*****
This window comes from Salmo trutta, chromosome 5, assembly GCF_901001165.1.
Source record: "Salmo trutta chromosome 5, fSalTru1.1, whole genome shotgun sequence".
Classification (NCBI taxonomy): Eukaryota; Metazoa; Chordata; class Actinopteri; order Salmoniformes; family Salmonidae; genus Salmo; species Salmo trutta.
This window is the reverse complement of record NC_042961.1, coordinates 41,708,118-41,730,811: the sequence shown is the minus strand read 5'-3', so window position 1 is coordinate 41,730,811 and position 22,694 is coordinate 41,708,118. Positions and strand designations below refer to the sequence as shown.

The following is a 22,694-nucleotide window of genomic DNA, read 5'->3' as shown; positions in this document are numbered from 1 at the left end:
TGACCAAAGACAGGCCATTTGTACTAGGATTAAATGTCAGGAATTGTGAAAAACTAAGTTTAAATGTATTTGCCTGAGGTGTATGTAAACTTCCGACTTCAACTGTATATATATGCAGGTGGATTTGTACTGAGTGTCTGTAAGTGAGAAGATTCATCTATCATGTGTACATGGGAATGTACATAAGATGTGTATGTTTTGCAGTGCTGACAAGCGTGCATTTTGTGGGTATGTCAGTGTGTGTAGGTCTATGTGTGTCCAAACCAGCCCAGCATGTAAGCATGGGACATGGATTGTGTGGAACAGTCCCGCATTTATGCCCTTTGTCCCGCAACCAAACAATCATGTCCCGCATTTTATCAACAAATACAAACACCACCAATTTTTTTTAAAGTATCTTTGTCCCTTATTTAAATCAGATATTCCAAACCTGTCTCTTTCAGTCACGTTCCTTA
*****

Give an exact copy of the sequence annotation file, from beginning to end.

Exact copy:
This window comes from Salmo trutta, chromosome 5, assembly GCF_901001165.1.
Source record: "Salmo trutta chromosome 5, fSalTru1.1, whole genome shotgun sequence".
Classification (NCBI taxonomy): Eukaryota; Metazoa; Chordata; class Actinopteri; order Salmoniformes; family Salmonidae; genus Salmo; species Salmo trutta.
This window is the reverse complement of record NC_042961.1, coordinates 41,708,118-41,730,811: the sequence shown is the minus strand read 5'-3', so window position 1 is coordinate 41,730,811 and position 22,694 is coordinate 41,708,118. Positions and strand designations below refer to the sequence as shown.

The following is a 22,694-nucleotide window of genomic DNA, read 5'->3' as shown; positions in this document are numbered from 1 at the left end:
TGACCAAAGACAGGCCATTTGTACTAGGATTAAATGTCAGGAATTGTGAAAAACTAAGTTTAAATGTATTTGCCTGAGGTGTATGTAAACTTCCGACTTCAACTGTATATATATGCAGGTGGATTTGTACTGAGTGTCTGTAAGTGAGAAGATTCATCTATCATGTGTACATGGGAATGTACATAAGATGTGTATGTTTTGCAGTGCTGACAAGCGTGCATTTTGTGGGTATGTCAGTGTGTGTAGGTCTATGTGTGTCCAAACCAGCCCAGCATGTAAGCATGGGACATGGATTGTGTGGAACAGTCCCGCATTTATGCCCTTTGTCCCGCAACCAAACAATCATGTCCCGCATTTTATCAACAAATACAAACACCACCAATTTTTTTTAAAGTATCTTTGTCCCTTATTTAAATCAGATATTCCAAACCTGTCTCTTTCAGTCACGTTCCTTA